This article originally appeared in Dark Reading on June 27, 2019.
Polymorphic malware is far from a new thing. But today, what is good for attackers is also good for defenders. Here’s why.
I first wrote about polymorphic malware four years ago. I recall having a hard time getting an editor to approve publication of my piece because he claimed none of his readers would be interested in the concept. Yet in the time since then, polymorphism has gone from virtually unknown to standard practice by malware writers. Indeed, it has become so common that most descriptions of attacks don’t even call it out specifically. Webroot in its annual threat assessment from earlier this year reported that almost all malware it has seen had demonstrated polymorphic properties.
The term refers to malware that can adapt to conditions and change its behavior to try to avoid detection. A recent example is the After-Shock-3PC malware which targeted a number of media websites. It frequently switched its active code to spoof online payment systems, in the process trying to appear as if it belonged on the computers that it infected. It was even partially successful.
Polymorphic malware has become popular because criminals can purchase malware construction kits that include this feature, such as the kits that have produced the Cobalt Strike, Fallout, and Orcus malware families. Another reason for the attraction is that polymorphic code is harder for researchers to pick apart and track down its shifting series of operations.
Actually, polymorphic malware is far from a New Thing. The first piece of such malware could be traced to 1990 with Ralf Burger’s Chameleon. But what is good for attackers is also good for defenders. Using polymorphic principles to confuse an attacker has become a rich research area, especially for academics. They also call the concept a “moving target defense,” and there have been two major two Association of Computing Machinery conferences devoted to the subject: the first one in November 2014 in Arizona and a second one in November 2015 in Denver.
That research has spawned a number of vendors that incorporate polymorphic methods using one (or more) of three major protective tactics to defend your resources:
- Using network-based actions such as changing IP addresses,
- Using host-based actions such as changing host names and other identifying characteristics, and
- Using application-based actions such as recompiling code or changing memory locations of executables.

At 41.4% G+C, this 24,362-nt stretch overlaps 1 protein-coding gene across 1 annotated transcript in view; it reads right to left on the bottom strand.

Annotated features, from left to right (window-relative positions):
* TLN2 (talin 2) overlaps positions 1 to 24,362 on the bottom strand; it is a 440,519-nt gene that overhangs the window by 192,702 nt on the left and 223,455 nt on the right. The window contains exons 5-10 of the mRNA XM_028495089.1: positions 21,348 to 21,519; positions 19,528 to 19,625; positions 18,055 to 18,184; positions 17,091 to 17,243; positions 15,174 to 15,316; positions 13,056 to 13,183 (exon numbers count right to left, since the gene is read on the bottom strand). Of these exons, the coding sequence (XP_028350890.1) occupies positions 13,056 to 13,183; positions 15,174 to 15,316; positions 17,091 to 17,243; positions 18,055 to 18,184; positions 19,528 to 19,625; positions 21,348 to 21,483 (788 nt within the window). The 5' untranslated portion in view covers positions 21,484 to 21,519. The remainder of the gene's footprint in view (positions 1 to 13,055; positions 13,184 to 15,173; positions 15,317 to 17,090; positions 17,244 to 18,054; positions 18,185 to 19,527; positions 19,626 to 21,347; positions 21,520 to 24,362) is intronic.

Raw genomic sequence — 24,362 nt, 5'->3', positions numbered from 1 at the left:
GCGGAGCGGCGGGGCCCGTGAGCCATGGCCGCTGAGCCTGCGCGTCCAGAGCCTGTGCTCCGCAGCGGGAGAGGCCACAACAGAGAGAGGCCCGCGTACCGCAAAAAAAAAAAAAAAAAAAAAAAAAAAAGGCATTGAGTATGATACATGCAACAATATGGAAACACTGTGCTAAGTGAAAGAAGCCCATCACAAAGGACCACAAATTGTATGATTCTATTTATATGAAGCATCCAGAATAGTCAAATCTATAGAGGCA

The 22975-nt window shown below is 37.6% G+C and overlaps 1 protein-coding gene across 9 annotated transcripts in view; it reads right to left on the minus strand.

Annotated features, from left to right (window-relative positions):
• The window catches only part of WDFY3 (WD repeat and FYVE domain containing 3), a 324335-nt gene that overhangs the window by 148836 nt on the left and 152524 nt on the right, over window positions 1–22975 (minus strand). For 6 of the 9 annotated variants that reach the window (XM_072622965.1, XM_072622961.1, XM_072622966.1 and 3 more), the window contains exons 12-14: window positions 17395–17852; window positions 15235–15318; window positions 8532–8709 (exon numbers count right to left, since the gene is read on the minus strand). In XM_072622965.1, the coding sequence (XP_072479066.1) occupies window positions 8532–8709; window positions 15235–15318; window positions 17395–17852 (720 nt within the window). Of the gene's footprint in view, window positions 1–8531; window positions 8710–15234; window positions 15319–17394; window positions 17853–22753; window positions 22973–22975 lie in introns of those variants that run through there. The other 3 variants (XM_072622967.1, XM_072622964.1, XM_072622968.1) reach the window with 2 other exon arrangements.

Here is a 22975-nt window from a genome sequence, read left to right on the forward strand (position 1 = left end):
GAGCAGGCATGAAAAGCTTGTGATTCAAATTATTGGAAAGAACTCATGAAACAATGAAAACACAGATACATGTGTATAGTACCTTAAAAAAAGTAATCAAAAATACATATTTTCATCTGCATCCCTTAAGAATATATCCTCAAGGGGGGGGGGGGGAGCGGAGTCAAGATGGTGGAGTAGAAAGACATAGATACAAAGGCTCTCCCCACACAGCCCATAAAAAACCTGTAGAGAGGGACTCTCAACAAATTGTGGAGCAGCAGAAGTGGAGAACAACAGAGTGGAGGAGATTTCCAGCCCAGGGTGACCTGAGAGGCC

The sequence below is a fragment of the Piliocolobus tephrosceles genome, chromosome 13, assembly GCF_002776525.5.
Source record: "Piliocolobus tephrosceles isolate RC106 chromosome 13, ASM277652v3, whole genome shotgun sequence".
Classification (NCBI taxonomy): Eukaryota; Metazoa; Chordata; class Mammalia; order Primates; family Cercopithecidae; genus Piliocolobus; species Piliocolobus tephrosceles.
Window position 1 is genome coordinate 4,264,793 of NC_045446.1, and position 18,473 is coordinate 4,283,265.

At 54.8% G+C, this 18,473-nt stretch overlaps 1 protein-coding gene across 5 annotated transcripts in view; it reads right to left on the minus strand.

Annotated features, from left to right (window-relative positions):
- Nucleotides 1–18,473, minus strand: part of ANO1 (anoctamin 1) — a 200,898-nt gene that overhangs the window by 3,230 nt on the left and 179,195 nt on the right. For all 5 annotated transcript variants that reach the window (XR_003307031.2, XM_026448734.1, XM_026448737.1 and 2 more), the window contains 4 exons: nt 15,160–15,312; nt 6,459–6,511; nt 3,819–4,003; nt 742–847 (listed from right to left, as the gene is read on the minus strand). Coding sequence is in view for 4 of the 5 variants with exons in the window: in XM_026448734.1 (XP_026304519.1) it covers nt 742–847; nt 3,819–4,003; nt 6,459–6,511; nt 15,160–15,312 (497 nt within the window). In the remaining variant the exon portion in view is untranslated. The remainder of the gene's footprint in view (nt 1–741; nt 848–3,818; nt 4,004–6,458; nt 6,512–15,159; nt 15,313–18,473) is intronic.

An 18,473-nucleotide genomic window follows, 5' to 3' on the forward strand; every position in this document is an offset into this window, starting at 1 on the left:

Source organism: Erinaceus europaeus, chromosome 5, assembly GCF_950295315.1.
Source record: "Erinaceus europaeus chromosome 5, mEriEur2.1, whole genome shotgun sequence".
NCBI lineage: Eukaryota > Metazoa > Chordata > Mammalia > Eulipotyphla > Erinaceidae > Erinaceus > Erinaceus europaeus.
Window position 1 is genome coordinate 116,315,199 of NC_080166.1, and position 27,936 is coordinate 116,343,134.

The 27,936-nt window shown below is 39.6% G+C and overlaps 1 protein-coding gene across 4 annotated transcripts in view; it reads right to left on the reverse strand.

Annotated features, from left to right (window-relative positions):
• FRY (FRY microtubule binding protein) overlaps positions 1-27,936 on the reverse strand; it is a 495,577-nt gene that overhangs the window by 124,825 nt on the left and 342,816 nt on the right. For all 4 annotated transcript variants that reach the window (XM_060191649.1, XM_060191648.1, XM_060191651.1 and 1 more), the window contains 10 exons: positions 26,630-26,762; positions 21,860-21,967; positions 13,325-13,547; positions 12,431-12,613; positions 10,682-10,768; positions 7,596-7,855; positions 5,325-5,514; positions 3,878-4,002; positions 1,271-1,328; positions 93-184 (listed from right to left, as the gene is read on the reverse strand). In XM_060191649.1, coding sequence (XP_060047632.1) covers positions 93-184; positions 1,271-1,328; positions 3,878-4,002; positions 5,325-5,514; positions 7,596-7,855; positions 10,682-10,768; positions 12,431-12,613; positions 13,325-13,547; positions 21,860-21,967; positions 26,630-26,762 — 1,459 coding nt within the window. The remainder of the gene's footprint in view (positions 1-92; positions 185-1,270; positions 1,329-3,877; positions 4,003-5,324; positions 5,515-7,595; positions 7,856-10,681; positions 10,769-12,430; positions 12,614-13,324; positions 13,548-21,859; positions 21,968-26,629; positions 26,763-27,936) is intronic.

This last tactic is used by several vendors, including Polyverse and Morphisec. The latter has been a leader in this area and earlier this year closed a $12 million series B funding round. Its software is now installed on over 3 million endpoints. Other startup vendors, such as CyActive, have been absorbed by PayPal, indicating how important this technology is for online-centric businesses that want to shore up their defenses.
Shape Security has a network-based product that is used to block distributed denial-of-service and man-in-the-browser attacks, working with an ordinary network firewall to redirect traffic to critical web resources. There are also numerous other security vendors that claim to block some kinds of polymorphic malware vectors as part of their overall firewall, web app/email security gateways, or intrusion-detection products.
Clearly, its time has come, on both offensive and defensive sides.
What are the main takeaways for security staffs? First, study the concepts behind the moving target defense to see if this can benefit your own operations. Next, consider using one of the defensive vendors mentioned above to protect your most critical online assets. Look at recompiling your custom apps to include polymorphic methods to help stay ahead of attackers. Finally, examine your existing threat detection portfolio and check to see if anything can recognize polymorphic attack scenarios properly. Certainly, the attackers will continue to use these methods to evade detection, so we have to get better at ferreting them out and stopping them.